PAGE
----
The pain made it impossible to sleep more than an hour at a time, so I had a lot of time to think. If I ever did climb again, would I get back to the level I was at beforehand? Could I continue as a professional climber? Would I ever want to climb anyway? And why climbing?
What I got back was a confirmation: that climbing is something I do for myself, because I love it, because it challenges me at every level. Climbing is a tool to trigger my own potential, a place where I can strive to be my best. And I can always do that, no matter what level I climb at. I realized I had to distinguish between who I am and what I do: I’m not a climber. Climbing is something I do. Even if I lost climbing, I would still be me.
All this clarity created an awareness, which created an inner calm and confidence amidst the fear and uncertainty. I asked for a weight so I could start training the one hand that was still working. Some laughed – but for me it was gold. I got some blood circulating and kept some of my muscle tone. Most importantly, however, it helped me to remember who I was.
I slowly began to regain my independence. My brother brought me some volleyball kneepads so I could crawl around on the floor, and I did that a lot. After about 10 weeks it was time to start bearing weight, so I moved to a rehab center near Oslo and began in the pool – for the first time in months I was able to get my heart rate up while floating in the water running intervals. I trained weights, rode a spinning bike, and stretched between 6-8 hours a day.
The biggest challenge was (and still is) the pain. I used to gauge pain as a reference point for when I worked out too hard, but now the pain is always there. I know I have to charge through it, but I also have to know when to rest. I’ve grown to understand that pain can cause a lot of fear, and if you listen to that fear it begins to limit everything in life.
A great example was the day my physical therapist asked me to jump up two feet onto a squishy foam pad. I didn’t want to hurt myself, and the idea of jumping with my bad ankles was terrifying. I still remember his words: “If you don’t do this, you’ll find ways around your limitations. To know your true limits, you must get in over your head, and usually you’ll find your limits are far higher than you ever thought.” So in action and attitude, I jumped.
About 18 weeks after the accident, I still spent most of the time in a wheelchair, but I was able to crutch around for short hikes. At that point, I began to take mini climbing trips outside again. My friends carried everything as I slowly made my way to the crag. I was overwhelmed – I would hop and cry, and walk and cry.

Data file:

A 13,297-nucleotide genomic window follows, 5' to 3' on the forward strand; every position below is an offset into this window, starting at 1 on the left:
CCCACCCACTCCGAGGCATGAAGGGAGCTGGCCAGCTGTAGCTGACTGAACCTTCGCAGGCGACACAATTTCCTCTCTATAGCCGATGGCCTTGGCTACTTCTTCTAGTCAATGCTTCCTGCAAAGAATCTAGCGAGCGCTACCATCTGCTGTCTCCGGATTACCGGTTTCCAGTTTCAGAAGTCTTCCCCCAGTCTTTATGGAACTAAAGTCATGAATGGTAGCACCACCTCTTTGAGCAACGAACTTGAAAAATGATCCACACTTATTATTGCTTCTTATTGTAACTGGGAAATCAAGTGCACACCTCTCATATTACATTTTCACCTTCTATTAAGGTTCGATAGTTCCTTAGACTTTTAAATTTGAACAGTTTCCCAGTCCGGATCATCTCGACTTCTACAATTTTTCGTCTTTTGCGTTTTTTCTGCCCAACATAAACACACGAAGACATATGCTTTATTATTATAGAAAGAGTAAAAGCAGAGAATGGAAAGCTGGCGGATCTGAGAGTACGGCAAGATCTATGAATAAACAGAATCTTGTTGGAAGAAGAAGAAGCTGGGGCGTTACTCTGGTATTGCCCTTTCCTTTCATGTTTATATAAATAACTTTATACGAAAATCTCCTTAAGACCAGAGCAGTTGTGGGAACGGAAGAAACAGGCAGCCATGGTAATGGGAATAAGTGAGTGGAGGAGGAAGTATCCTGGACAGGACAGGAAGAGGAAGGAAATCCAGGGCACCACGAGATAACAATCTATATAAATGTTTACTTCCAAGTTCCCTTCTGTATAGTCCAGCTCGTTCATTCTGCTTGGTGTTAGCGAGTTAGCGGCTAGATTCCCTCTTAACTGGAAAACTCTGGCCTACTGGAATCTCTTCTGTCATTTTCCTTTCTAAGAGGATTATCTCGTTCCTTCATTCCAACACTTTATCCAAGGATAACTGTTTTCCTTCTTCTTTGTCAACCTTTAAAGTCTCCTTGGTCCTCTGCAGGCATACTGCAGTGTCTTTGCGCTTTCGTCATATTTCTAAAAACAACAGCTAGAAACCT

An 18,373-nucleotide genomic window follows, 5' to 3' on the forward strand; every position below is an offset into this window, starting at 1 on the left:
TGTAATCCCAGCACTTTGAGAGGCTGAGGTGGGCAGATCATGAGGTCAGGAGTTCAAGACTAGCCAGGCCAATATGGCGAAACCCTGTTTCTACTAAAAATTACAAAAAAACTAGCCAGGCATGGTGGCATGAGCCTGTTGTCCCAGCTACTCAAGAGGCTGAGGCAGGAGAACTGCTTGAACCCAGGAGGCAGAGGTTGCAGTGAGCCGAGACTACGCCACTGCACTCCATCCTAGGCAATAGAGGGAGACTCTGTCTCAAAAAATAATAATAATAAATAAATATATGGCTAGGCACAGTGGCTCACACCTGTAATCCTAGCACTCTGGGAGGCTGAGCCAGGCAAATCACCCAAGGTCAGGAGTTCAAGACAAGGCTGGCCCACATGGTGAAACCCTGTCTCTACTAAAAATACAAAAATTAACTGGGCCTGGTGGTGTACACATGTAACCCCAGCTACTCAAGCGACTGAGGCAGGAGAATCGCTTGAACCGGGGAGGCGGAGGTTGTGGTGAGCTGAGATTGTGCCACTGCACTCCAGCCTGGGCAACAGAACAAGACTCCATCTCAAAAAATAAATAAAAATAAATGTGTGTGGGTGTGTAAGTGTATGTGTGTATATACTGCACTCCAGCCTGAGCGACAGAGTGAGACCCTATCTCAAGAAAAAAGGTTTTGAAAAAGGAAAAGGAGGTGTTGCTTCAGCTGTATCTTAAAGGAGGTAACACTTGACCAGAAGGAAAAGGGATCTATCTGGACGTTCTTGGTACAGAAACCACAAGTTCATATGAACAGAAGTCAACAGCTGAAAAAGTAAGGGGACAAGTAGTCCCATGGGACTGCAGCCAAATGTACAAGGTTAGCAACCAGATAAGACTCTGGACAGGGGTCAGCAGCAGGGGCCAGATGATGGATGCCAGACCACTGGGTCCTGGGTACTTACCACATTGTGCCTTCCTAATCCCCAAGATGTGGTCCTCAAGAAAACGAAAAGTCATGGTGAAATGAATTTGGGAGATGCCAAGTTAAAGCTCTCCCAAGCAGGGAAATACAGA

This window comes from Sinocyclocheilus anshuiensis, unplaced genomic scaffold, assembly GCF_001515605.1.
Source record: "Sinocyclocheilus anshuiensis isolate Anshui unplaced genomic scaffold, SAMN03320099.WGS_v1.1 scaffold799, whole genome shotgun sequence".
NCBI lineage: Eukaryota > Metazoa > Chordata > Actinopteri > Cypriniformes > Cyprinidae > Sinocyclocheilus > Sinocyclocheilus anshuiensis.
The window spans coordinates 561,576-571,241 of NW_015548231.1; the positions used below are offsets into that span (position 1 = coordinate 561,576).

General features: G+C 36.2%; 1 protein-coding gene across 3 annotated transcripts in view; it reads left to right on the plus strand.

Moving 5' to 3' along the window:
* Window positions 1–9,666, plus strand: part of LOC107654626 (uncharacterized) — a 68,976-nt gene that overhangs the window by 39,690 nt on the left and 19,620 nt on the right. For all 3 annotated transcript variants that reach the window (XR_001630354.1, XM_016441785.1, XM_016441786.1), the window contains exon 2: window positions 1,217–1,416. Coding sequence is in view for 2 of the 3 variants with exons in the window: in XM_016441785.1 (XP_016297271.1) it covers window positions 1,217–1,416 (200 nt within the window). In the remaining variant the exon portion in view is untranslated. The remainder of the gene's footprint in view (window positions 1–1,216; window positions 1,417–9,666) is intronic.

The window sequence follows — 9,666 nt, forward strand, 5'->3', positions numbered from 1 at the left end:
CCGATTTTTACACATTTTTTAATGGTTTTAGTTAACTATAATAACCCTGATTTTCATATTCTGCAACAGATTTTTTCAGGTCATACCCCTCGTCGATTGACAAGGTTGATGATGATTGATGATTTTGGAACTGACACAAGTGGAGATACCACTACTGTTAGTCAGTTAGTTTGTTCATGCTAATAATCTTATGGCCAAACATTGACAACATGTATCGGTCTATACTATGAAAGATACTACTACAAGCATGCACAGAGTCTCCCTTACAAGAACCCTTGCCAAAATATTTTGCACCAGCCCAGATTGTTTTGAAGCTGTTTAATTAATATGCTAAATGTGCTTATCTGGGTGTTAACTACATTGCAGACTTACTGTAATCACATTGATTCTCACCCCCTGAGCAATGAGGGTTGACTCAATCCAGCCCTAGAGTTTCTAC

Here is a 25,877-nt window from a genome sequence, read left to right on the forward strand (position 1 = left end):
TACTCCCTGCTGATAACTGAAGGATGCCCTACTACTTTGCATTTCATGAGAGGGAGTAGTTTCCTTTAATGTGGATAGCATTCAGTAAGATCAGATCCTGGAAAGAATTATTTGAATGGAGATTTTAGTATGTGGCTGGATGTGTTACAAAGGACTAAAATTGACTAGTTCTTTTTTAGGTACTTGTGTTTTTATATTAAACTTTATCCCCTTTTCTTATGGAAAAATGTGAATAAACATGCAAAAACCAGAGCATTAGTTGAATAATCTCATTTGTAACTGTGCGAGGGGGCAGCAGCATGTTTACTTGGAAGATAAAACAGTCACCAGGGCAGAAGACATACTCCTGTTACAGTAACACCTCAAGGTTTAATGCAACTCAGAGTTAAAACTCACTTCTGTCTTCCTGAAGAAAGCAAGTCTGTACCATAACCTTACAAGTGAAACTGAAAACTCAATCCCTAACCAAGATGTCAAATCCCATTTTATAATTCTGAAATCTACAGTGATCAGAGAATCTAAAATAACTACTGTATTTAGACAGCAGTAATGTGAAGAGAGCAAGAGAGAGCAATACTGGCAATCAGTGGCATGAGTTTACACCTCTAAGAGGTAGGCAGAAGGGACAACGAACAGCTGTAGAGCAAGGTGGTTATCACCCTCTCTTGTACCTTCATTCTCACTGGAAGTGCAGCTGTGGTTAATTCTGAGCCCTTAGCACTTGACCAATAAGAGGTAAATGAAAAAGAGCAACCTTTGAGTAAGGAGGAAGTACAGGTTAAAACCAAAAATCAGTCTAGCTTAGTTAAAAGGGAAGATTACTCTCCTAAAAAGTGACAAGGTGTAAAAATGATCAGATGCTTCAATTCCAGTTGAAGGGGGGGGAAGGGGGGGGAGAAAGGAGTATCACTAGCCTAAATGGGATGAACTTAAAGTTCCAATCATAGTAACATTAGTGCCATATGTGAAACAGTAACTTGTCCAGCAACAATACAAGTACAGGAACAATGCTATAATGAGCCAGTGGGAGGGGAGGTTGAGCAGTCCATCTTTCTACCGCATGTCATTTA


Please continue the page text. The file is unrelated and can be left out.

In late October, 2012, we were back in the USA, and Nathan and I went to Utah to celebrate the 6-month anniversary of the fall. What did we do? We went climbing! Our plan was to spend a couple of days on Moonlight Buttress, a big wall that goes free at 5.12+. This is a route we both have been dreaming about forever. Work distribution was simple: Nathan did pretty much everything. Walking was still the hardest part, and I couldn’t carry any weight because of the pain in my ankles. I took the job as the master chef, photographer and the happy face.
The whole trip, I felt like I was dreaming, and at the same time, I was as alive and awake as I could possibly be. I tried to top rope every pitch, and despite hanging here and there, I realized that freeing the whole thing on lead after the accident was very possible.
Here I am today. My fall and rehabilitation process has been more challenging than anything I’ve experienced. I found that the key to handling whatever I’m struggling with is to accept the situation and find a game plan to attack it. You need patience and the flexibility to change your strategy if it doesn’t work. You need to somehow get in touch with that inner motivation and willpower. And the way to find that is to find what triggers happiness.
I am amazed at what my body has given back to me. I can climb harder than I ever thought possible, even before the accident. I can make steep, long approach hikes on uneven terrain. One of the most telling improvements is that now, after a few years, I can stand and photograph weddings again.
It’s been a long journey and it’s far from over, but my fall reinforced the fact that you have to get after it and chase your goals and passions. Be sure you create your definition of success, not what someone else made up for you. Dream big and work hard for it, because doing so takes you places — not always where you want, but often way farther than you can imagine.